in all such trials as ours use to be, only without sin, God, on purpose, left all his affections to their full tenderness, and quickness of sense of evil. So that Christ took to heart all that befell him as deeply as might be; he slighted no cross, either from God or men, but had and felt the utmost load of it. Yea, his heart was made more tender in all sorts of affections than any of ours, even as it was in love and pity; and this made him “a man of sorrows,” as in Isaiah 53:3, and that more than any other man was or shall be.
Now therefore, to explicate the way how our miseries are let into his heart, and come to stir up such kindly affections of pity and compassion in him, it is not hard to conceive from what has now been said, and from what the text does further hint unto us.
(1.) The understanding and knowledge of that human nature has notice and cognizance of all the occurrences that befall his members here. And for this the text is clear; for the apostle speaks this for our encouragement, that “Christ is touched with the feeling of our infirmities;” which could not be a relief unto us, if it supposed not this, that he particularly and distinctly knew them; and if not all as well as some, we should want relief in all, as not knowing which he knew, and which not. And the apostle affirms this of his human nature, as was said, for he speaks of that nature that was tempted here below. And therefore, “the Lamb that was slain,” and so “the man Christ Jesus” is, Revelation 5:6, said to have “seven eyes,” as well as “seven horns,” which seven eyes are “the seven spirits sent forth into all the earth.” His eyes of providence, through his anointing
with the Holy Ghost, are in all corners of the world, and view all the things that are done under the sun. In like manner he is there said to have seven horns for power, as seven eyes for knowledge; and both are defined to be seven, to show the perfection of both, in their extent reaching unto all things. So that, as “all power in heaven and earth” is committed unto him as Son of man, as the Scripture speaks, (Matthew 28:18), so all knowledge is given him of all things done in heaven and earth, and this as Son of man too; his knowledge and power being of equal extent. He is the Sun as well in respect of knowledge as of righteousness, and there is nothing hid from his light and beams, which do pierce the darkest corners of the hearts of the sons of men. He knows the sores, as Solomon expresses it, and distresses of their hearts. Like as a looking-glass made into the form of a round globe, and hung in the midst of a room, takes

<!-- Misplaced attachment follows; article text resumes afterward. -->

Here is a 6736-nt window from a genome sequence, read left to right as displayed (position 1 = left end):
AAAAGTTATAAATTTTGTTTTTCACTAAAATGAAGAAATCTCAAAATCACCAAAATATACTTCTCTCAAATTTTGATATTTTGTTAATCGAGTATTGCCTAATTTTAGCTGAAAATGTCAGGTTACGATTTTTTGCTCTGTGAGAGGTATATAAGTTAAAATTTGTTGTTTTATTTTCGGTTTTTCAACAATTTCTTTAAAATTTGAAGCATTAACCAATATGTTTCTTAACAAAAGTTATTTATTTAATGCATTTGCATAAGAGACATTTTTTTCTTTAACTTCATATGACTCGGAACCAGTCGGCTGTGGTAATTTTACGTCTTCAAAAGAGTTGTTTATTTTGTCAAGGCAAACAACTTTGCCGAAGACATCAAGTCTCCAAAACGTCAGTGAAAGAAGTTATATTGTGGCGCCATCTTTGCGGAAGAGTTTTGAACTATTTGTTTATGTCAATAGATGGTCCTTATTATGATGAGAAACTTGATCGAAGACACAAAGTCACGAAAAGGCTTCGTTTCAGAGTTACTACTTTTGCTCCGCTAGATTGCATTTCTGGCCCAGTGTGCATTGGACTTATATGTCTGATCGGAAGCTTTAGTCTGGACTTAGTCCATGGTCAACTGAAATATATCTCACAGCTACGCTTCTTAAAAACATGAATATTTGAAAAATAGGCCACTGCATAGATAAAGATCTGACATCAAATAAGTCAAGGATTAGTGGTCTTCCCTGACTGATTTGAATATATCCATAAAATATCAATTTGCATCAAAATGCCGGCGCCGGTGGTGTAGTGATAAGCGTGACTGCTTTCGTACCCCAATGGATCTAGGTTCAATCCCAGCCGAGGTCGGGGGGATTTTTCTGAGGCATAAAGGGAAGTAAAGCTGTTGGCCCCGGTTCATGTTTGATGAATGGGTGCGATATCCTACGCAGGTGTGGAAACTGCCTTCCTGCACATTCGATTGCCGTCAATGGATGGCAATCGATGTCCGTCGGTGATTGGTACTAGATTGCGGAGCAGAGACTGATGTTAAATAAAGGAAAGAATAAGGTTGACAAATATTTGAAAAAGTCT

in all the species of things done or that are therein at once, so does the enlarged understanding of Christ’s human nature take in the affairs of this world, which he is appointed to govern, especially the miseries of his members, and this at once.
(2.) His human nature thus knowing all—“I know thy works, thy labour, and thy patience,” Revelation 2:2—he together with that has an act of memory, and recalls how himself was once affected, and how distressed while on earth, under the same or the like miseries. For the memory of things here below remains still with him, as with all spirits in either of those two other worlds, heaven or hell. “Son, remember thou in thy lifetime received thy good things, and Lazarus evil,” says Abraham to the soul of Dives5 in hell, Luke 16:25. “Remember me when thou comest into thy kingdom” Luke 23:42, said the good thief to Christ. And in Revelation 1:18 “I am
he,” says Christ, “that was dead, and am alive.” He remembers his death still and the sufferings of it; and as he remembers it, to put his Father in mind thereof, so he remembers it also, to affect his own heart with what we feel. And his memory presenting the impression of the like now afresh unto him, how it was once with him; hence he comes feelingly and experimentally to know how it is now with us, and so affects himself with that; as Dido6 in Virgil—Haud ignara mali, miseris succurrere disco.—Having experience of the like miseries, though a queen now, I know how to succor those that are therein.
5The traditional name, “Dives”, is not actually a name, but instead a word for “rich man” in the text of the Latin Bible, the Vulgate.
6Dido was, according to ancient Greek and Roman sources, the founder and first Queen of Carthage (in modern-day Tunisia). She is primarily known from the account given by the Roman poet Virgil in his Aeneid.
As God said to the Israelites when they should be possessed of Canaan their own land, Exodus 23:9, “Ye know the hearts of strangers, seeing ye were strangers,” and therefore does command them to pity strangers, and to use them well upon that motive, so may it be said of Christ, that he does know the hearts of his children in misery, seeing himself was once under the like. Or, as the apostle exhorts the Hebrews, “Remember them that are in bonds, as bound with them, and them that suffer adversity, as being yourselves in the body,” Hebrews 13:3, and so before you die, may come to suffer the like. So Christ, the head of the body, which is the fountain of all sense and feeling in the body, does remember them that are bound and in adversity, having himself been once in the body, and so he experimentally compassionates them. And this is a further thing than the
former. We have gained this further, that Christ has not only such affections as are real and proper to a human nature, but such affections as are stirred up in him, from experience of the like by himself once tasted in a frail nature like unto ours and thus much for the way of letting in all our miseries into Christ’s heart now, so as to strike and affect it with them.
A more particular disquisition, what manner of affection this is; the seat thereof, whether in his spirit or soul only, or the whole human nature.—Some cautions added.